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STATEMENT TO ELECTORAL COMMISSION REFERENDUM ON RESIDENCY REQUIREMENT FOR VOTER REGISTRATION

We have taken note of the request by President Danny Faure for a referendum on the above issue. I submit the position of LDS on this for your consideration.

We believe the request to the Electoral Commission at this stage is inappopriate and should not proceed.

Article 164 of the Constitution states that where a referendum is required “An Act may provide for all matters necessary for the purpose of ensuring an effective and fair referendum”. We place great emphasis on the need for the exercise to be ‘effective and fair’. This can only be achieved with a specific Act that will clearly lay out the issue and how the vote will be interpreted. It will not be justifiable for the President to rely on Article 54 of the Elections Act. Attorney-General Frank Ally has pointed out publicly the ambiguity on whether this section provides sufficient basis for a referendum on the present issue.

One critical point is the threshold for approval of the issue put before the voters. The President has stated that this should be 60%. This is entirely arbitrary. Article 91 of the Constitution gives that number for a refrendum on certain particular provisions of the Constitution but it is clear that this does not apply to Article 114 in which the subject of residency is referred to.

The wording of the referendum needs to be judiciously and securely phrased if it is to accepted as ‘effective and fair’. Furthermore, there is the question of whether this is to be approved by a certain majority of persons voting in the referendum or of all registered voters.

These matters cannot be specified except through an Act, as Article 164 stipulates. It is our view that the Electoral Commission cannot proceed on this without the Act.

As the President himself has noted, the issue of registration of overseas residents has already been proposed by the Electoral Commission. But, before the question is put to referendum, there are a number of points to be clarified. One of these, a point of great public concern, is the number of foreign nationals overseas who have been given Seychellois nationality without even setting foot in Seychelles. It is clear that Seychellois residents in general feel that giving them citizenship was illegal and immoral and will therefore not accept that their status is normalised through inclusion on the Voters Register even if they should come forward to register.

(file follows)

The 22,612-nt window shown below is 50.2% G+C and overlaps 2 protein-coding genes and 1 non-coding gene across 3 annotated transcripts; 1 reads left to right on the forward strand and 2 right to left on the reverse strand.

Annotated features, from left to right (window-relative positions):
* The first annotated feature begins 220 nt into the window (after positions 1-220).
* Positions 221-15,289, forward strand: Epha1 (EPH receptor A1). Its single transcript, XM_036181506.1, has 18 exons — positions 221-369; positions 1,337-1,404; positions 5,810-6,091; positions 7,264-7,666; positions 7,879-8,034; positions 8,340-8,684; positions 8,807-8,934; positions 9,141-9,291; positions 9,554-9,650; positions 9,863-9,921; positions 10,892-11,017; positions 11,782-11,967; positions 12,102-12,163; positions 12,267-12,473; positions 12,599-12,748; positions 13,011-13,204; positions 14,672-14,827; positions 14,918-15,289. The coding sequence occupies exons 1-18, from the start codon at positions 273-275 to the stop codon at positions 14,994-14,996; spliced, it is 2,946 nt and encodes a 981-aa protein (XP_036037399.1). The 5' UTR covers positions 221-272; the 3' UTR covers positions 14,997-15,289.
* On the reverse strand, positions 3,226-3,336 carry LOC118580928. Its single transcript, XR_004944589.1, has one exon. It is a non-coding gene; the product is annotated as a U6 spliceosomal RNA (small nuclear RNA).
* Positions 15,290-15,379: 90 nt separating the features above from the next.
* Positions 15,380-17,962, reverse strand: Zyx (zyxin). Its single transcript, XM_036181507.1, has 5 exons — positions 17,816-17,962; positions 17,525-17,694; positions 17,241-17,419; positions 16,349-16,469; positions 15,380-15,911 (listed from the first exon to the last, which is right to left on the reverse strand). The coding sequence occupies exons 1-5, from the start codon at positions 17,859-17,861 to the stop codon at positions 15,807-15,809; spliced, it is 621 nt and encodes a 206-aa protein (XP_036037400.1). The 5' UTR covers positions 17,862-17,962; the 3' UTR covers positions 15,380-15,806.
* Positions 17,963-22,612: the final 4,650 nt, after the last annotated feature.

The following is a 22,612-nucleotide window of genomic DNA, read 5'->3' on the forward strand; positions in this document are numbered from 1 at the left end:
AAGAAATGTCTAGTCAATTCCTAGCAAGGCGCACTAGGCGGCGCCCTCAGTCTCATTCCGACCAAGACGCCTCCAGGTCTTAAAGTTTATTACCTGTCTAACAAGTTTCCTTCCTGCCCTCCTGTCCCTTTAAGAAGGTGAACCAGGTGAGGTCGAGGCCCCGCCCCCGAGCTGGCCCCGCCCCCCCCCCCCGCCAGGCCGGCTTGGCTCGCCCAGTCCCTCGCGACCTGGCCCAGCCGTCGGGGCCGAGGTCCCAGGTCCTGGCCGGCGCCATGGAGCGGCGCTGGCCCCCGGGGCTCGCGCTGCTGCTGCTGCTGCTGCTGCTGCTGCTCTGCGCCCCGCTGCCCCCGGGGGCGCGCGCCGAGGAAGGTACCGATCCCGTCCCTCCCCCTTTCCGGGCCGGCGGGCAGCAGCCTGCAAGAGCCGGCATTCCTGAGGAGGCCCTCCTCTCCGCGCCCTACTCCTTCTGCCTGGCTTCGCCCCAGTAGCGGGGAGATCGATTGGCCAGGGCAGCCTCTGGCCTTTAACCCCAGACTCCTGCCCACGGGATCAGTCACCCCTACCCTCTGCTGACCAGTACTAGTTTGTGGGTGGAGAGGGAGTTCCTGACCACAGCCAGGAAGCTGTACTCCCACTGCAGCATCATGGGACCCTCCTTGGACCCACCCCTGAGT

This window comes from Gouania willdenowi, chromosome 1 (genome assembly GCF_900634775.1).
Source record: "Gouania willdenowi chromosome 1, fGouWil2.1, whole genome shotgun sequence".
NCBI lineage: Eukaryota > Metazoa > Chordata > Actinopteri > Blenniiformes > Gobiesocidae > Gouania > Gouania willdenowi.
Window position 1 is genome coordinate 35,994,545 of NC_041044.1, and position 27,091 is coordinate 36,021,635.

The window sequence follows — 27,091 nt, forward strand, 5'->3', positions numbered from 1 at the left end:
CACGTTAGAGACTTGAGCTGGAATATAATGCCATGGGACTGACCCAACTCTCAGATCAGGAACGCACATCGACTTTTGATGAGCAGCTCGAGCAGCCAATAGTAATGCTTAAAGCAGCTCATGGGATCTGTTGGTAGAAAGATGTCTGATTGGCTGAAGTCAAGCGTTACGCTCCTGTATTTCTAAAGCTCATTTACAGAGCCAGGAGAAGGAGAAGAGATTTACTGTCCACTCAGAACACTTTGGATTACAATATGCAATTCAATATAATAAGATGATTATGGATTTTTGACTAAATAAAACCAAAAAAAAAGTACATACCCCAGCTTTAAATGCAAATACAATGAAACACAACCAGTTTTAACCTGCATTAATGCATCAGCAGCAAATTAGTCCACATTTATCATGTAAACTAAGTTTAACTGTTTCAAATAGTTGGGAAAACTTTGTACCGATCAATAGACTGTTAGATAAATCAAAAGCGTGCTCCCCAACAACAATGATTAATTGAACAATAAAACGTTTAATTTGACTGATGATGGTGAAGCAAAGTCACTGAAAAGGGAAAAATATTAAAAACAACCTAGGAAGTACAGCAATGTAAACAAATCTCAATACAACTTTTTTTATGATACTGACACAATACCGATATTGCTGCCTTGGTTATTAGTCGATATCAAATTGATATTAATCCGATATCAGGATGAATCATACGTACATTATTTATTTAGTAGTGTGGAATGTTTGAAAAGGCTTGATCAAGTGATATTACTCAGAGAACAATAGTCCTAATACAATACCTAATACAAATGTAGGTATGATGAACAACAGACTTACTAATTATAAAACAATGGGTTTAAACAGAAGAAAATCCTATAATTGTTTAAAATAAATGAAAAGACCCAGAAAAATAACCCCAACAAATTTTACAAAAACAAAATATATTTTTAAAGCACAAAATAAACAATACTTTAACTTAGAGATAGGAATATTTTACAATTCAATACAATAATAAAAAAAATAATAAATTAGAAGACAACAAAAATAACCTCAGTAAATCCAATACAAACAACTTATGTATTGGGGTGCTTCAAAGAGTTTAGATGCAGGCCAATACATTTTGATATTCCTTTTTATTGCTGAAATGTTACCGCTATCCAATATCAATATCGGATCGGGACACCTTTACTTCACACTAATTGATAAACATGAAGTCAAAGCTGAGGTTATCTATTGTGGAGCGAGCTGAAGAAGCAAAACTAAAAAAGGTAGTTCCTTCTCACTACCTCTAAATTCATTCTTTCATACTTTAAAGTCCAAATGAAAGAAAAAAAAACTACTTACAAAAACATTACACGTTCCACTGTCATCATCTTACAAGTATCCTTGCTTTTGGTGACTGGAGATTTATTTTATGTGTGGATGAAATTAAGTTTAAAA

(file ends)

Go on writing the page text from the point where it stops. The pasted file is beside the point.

LDS believes that many Seychellois residing overseas deserve to have their right to vote recognised. These include people who were forced to leave the country as result of the 1977 coup d’etat. There are also people with very close ties to Seychelles, with family or property, who may not have been able to register in the past. On the other hand, there are many who have no connection with Seychelles. Seychellois voters today would like to know if a distinction can be made in terms of who should be entitled to be registered. It would be unfair and not effective for Seychellois voters to be called to a referendum without these issues having been clarified. In other words, the Electoral Commission should be able to make a clear proposal before putting the question to voters.

Our concern is that without attention to the matters we have raised above, a referendum will be a meaningless exercise. It will not allow Seychellois to vote with clarity and without an Act for the purpose, the outcome will not be justifiable under the Constitution. It would therefore be a great waste of resources

Our concern is that without attention to the matters we have raised above, a referendum will be a meaningless exercise. It will not allow Seychellois to vote with clarity and without an Act for the purpose, the outcome will not be justifiable under the Constitution. It would therefore be a great waste of resources when the Electoral Commission has many other urgent needs to attend to.

I emphasise that the right of Seychellois citizens to participate in national affairs is enshrined in the Constitution and a denial of this right to those who deserve it, by a hasty and unsound referendum, would be a great injustice. It is therefore of paramount importance for the Electoral Commission to ensure that the issue of registration of voters is managed with full attention to legality and natural justice, and once again, to be ‘effective and fair’.

Roger Mancienne                                  May 29, 2016 

Party Leader

LDS Secretariat

ADDRESS:  Lakaz Seselwa Mont Fleuri    |     OFFICE TEL 4321122  |     EMAIL : info@lds.sc

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